TikTok's dilemma exposes the need to diversify from Google
Tom Fowdy
The TikTok app icon (upper right corner) on a smartphone screen. /Xinhua

The TikTok app icon (upper right corner) on a smartphone screen. /Xinhua

Editor's note: Tom Fowdy is a British political and international relations analyst and a graduate of Durham and Oxford universities. He writes on topics pertaining to China, the DPRK, Britain and the U.S. The article reflects the author's opinions, and not necessarily the views of CGTN.

As the Trump administration contemplates banning the popular video application TikTok, which as of April attained over 2.2 billion downloads, its future is uncertain.

It was reported in The Sunday Times in Britain on July 19 that such anxiety has forced its parent company ByteDance to reconsider a new headquarters in the United Kingdom.

The move, also connected to a hostile and insecure climate which is being whipped up against Chinese technology, has cost the country a potential 3,000 jobs.

The situation is just the latest in a tragic story whereby Washington is content to forcefully crush anything successful that comes from China in an aggressive Cold War posture.

Quite frankly, the idea that a video application could constitute a national security threat is not worth taking seriously, and as has been discussed previously ignores the solid integration of platforms such as Google and Facebook into the U.S. surveillance state.

But herein lies the problem: TikTok is beholden to Google for its commercial success. If the United States bans the app, or even as reported places the parent company ByteDance on the Commerce Department "entity list," it will immediately become, like Huawei, ineligible to do business with Google, which will see it removed from the Play Store worldwide. Washington has the capability to nearly put it out of business.

As America's aggressive technology war against China continues, this poses a key structural question and inevitability: How can Chinese companies being targeted for political motivations lessen their dependency upon the U.S.? For TikTok and ByteDance, this situation is as much as an opportunity as it is a threat, because as an app so popular, being attacked provides an avenue whereby the firms ought to start thinking about challenging Google's monopoly over internet-related service, rather than being unilaterally strung to it.

Even if Washington's actions were not to ignite a worst-case scenario, it is time for the company to start thinking about this and taking action before it is too late.

Polish TikTokers Nadia and Zosia record a short video for TikTok using their parents' smart phone in Warsaw, Poland, February 16, 2019. /Xinhua

Polish TikTokers Nadia and Zosia record a short video for TikTok using their parents' smart phone in Warsaw, Poland, February 16, 2019. /Xinhua

What can be done? The answer is in fact Huawei. Since it was removed from doing business with Google a year ago, the company created what was known as "Huawei Mobile Services" that has its own application store and download center.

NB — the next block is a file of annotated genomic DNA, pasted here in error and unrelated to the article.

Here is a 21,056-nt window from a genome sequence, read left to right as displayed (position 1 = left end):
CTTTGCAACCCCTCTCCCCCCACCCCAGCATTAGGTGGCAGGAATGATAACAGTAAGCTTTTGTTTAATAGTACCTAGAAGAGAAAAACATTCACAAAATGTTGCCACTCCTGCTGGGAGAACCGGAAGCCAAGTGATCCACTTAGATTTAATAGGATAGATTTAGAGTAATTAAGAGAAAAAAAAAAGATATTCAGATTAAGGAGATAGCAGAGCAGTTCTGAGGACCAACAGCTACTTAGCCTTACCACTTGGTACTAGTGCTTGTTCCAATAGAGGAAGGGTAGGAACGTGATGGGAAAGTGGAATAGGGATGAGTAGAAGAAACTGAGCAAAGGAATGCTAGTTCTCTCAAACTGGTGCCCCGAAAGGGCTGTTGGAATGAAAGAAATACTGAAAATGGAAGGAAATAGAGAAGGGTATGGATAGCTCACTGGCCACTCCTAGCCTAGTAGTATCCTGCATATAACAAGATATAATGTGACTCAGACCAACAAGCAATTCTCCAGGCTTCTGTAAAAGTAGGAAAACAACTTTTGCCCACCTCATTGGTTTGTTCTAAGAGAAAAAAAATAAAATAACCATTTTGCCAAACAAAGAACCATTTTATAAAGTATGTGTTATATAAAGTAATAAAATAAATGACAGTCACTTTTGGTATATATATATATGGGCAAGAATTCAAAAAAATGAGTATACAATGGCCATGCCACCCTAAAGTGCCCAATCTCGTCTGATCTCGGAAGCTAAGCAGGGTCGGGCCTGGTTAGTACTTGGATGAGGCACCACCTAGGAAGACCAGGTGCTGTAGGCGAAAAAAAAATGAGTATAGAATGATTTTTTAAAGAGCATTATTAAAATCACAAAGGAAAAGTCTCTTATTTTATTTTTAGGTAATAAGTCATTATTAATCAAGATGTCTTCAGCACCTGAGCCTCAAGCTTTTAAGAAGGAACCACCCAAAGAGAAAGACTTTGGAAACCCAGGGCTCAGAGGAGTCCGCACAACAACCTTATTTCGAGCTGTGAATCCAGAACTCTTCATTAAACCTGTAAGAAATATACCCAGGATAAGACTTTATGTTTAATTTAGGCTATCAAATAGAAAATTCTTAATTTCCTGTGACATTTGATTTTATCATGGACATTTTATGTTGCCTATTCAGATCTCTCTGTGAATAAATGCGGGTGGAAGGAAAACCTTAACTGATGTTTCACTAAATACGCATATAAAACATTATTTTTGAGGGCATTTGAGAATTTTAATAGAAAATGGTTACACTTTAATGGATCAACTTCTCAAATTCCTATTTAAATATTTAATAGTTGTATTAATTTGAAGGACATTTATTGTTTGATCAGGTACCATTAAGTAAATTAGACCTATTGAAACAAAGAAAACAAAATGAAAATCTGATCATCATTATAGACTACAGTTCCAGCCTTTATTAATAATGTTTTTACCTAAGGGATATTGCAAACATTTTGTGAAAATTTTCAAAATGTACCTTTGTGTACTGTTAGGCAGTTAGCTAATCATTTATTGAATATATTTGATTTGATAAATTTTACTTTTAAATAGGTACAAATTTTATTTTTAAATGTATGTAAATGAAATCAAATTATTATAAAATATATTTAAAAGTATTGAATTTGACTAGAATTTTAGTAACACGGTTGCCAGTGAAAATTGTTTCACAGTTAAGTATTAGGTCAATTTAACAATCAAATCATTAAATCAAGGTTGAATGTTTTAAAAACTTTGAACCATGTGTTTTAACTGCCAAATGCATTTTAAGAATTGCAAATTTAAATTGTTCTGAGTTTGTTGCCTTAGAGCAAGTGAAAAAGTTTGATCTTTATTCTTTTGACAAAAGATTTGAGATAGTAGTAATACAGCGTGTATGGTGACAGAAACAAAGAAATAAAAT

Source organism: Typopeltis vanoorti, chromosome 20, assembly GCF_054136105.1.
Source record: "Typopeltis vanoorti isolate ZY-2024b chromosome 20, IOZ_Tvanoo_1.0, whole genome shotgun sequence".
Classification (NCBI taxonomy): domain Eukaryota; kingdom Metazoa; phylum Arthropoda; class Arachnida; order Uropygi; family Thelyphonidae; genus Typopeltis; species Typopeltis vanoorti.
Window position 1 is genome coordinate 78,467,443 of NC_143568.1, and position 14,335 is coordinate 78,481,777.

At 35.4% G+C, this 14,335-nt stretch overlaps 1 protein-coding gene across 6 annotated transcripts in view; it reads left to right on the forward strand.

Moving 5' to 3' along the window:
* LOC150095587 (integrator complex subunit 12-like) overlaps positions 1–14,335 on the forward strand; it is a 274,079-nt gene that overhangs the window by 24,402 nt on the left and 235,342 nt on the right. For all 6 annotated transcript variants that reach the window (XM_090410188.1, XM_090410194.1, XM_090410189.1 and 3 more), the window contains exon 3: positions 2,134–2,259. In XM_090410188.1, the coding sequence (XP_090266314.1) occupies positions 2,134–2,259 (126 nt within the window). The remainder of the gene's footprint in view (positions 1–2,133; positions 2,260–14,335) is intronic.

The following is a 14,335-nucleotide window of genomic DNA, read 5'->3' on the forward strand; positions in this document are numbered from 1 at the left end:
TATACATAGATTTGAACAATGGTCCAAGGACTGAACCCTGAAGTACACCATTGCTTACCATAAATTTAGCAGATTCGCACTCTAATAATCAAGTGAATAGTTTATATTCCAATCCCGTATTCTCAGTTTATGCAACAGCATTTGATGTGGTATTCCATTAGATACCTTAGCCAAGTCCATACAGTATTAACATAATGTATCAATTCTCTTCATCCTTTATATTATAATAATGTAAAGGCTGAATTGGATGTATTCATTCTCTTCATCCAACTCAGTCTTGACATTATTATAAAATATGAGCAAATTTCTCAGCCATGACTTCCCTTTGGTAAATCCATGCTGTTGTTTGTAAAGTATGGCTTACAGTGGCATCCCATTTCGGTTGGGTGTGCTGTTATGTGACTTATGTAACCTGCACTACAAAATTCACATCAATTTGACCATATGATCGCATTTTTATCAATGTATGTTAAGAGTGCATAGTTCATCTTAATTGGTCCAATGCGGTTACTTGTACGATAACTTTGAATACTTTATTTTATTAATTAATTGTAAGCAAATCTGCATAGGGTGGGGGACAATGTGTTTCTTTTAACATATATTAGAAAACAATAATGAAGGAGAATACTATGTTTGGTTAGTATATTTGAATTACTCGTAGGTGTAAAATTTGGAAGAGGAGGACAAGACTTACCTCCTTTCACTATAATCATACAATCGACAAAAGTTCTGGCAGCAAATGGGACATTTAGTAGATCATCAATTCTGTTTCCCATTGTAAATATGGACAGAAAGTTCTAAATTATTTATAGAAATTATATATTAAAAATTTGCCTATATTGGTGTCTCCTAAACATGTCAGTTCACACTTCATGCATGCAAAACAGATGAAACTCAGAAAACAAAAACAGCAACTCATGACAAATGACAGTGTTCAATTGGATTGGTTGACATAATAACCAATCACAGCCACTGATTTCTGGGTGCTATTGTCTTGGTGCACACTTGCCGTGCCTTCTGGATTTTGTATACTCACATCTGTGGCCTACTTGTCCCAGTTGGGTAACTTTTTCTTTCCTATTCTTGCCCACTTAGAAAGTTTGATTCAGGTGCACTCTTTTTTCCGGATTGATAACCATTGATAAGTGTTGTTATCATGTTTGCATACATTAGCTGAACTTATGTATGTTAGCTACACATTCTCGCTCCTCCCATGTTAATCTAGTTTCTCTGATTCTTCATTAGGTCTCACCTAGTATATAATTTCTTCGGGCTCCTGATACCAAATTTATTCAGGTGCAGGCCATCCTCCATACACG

Not surprisingly, the project is in its infancy and has a long way to catch up to Google Play, with Huawei having only 50,000 apps compared to Google's three million. However, it already has TikTok, which of course remains at this point the world's most downloaded non-game app.

Should anything go wrong in the U.S., this will inevitably hurt but is also an opportunity for Huawei to say "We now have a major social media application which Google is not offering," therefore, use our platform to download it. The store is small but it is going to grow, with heavy levels of investment and a reported 1.3 million developers. As an article said in the Wired Magazine in February, "the result could be that we could all end up a bit less beholden to Google."

This of course is not the desirable path, but it is the necessary one. The United States has shown little hesitancy to weaponize its hegemony over technological and internet supply chains to forcefully knock out Chinese competitors. While Silicon Valley is typically a land of gold for the dream of a technology career or business, the Trump administration's irresponsible and vindictive actions have severely damaged its reliability and security as a place to do business.

China does not want decoupling, but what the U.S. ought to consider is its consequences work both ways. As a result it is absolutely imperative to lessen reliance upon the services of these giants and instead for Beijing to develop independent capabilities.

Going forwards, the only way to hedge and prepare defenses against the U.S. assault on TikTok is to start looking at the long-term future, which is the development of alternative ecosystems and structures which seek to compete with, rather than rely on the good faith of American tech behemoths which currently sustain worldwide dominance and are tools of government objectives.

Huawei has already suffered from these efforts, but as it becomes resilient, it will surely emerge stronger and more competitive. Before anything happens, ByteDance needs to learn this quickly. To do so it needs to be innovative, thinking out of the box and saying "let's imagine a future moving away from Google."

If Washington does anything, billions of young people around the world are going to be outraged. This is a calamity, but every cloud has a silver lining and herein lies the opportunity. Let's break the American oligopoly over technology markets and services.

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